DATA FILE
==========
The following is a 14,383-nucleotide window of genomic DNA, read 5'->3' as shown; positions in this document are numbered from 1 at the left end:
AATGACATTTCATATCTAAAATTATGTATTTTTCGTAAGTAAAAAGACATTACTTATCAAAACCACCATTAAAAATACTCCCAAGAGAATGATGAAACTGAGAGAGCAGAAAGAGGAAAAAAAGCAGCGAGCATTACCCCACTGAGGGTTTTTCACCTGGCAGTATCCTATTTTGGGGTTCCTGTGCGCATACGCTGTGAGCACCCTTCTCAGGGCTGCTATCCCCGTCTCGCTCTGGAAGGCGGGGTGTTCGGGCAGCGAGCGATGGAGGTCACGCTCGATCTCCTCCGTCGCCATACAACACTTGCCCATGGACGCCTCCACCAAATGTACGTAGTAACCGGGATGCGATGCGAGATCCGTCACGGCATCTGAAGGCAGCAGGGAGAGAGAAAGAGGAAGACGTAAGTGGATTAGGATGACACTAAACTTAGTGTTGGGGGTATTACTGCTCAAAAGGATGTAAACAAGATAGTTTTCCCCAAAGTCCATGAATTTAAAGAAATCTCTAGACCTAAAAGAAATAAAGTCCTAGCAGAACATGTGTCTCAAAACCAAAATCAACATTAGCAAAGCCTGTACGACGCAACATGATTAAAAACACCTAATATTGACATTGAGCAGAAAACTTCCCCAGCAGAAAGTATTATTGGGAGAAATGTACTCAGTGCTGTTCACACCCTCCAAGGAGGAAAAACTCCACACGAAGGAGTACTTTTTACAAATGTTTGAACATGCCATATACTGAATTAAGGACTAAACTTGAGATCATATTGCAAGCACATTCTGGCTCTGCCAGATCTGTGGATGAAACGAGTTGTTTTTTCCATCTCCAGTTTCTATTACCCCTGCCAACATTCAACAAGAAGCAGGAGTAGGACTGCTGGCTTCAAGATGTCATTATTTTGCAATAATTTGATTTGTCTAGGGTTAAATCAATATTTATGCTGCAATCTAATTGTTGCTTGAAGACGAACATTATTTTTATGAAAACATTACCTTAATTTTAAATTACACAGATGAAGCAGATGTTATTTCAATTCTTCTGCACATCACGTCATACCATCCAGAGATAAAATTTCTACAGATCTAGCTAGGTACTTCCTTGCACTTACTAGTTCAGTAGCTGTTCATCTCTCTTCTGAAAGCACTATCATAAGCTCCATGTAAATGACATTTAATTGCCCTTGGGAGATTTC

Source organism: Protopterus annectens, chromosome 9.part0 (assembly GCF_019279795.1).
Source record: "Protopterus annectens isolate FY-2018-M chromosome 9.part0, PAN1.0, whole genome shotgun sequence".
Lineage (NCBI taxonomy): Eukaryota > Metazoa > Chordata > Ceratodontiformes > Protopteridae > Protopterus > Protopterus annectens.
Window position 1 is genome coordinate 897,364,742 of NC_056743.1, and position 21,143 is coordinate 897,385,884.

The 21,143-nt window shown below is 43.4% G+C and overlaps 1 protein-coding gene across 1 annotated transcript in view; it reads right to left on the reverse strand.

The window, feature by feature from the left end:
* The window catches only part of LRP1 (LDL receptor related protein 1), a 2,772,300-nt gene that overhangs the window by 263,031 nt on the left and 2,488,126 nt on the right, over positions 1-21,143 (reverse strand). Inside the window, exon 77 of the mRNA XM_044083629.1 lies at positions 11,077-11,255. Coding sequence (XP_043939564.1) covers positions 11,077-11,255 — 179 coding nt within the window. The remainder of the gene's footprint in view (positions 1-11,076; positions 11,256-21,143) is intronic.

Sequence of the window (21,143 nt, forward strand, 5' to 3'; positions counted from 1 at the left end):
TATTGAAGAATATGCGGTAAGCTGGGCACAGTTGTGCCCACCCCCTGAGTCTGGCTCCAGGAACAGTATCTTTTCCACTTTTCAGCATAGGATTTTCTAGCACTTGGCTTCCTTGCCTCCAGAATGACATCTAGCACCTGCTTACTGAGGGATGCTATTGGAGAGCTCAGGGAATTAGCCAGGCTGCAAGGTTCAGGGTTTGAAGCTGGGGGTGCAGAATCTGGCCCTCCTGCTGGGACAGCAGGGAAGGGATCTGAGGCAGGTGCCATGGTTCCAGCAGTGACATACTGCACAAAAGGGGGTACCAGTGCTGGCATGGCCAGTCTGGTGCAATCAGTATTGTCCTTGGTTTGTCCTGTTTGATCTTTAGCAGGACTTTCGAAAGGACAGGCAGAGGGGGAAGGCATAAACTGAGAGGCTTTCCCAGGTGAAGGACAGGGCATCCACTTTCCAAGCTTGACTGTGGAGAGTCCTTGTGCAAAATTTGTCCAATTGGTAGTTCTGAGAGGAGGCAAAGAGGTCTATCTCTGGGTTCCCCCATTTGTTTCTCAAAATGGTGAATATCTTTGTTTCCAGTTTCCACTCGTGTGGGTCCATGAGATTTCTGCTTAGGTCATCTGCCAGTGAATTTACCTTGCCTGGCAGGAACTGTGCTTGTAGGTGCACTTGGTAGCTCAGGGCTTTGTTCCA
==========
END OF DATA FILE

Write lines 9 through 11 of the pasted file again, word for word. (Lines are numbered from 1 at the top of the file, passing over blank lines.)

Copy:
* The window catches only part of LRP1 (LDL receptor related protein 1), a 2,772,300-nt gene that overhangs the window by 263,031 nt on the left and 2,488,126 nt on the right, over positions 1-21,143 (reverse strand). Inside the window, exon 77 of the mRNA XM_044083629.1 lies at positions 11,077-11,255. Coding sequence (XP_043939564.1) covers positions 11,077-11,255 — 179 coding nt within the window. The remainder of the gene's footprint in view (positions 1-11,076; positions 11,256-21,143) is intronic.

Sequence of the window (21,143 nt, forward strand, 5' to 3'; positions counted from 1 at the left end):
TATTGAAGAATATGCGGTAAGCTGGGCACAGTTGTGCCCACCCCCTGAGTCTGGCTCCAGGAACAGTATCTTTTCCACTTTTCAGCATAGGATTTTCTAGCACTTGGCTTCCTTGCCTCCAGAATGACATCTAGCACCTGCTTACTGAGGGATGCTATTGGAGAGCTCAGGGAATTAGCCAGGCTGCAAGGTTCAGGGTTTGAAGCTGGGGGTGCAGAATCTGGCCCTCCTGCTGGGACAGCAGGGAAGGGATCTGAGGCAGGTGCCATGGTTCCAGCAGTGACATACTGCACAAAAGGGGGTACCAGTGCTGGCATGGCCAGTCTGGTGCAATCAGTATTGTCCTTGGTTTGTCCTGTTTGATCTTTAGCAGGACTTTCGAAAGGACAGGCAGAGGGGGAAGGCATAAACTGAGAGGCTTTCCCAGGTGAAGGACAGGGCATCCACTTTCCAAGCTTGACTGTGGAGAGTCCTTGTGCAAAATTTGTCCAATTGGTAGTTCTGAGAGGAGGCAAAGAGGTCTATCTCTGGGTTCCCCCATTTGTTTCTCAAAATGGTGAATATCTTTGTTTCCAGTTTCCACTCGTGTGGGTCCATGAGATTTCTGCTTAGGTCATCTGCCAGTGAATTTACCTTGCCTGGCAGGAACTGTGCTTGTAGGTGCACTTGGTAGCTCAGGGCTTTGTTCCA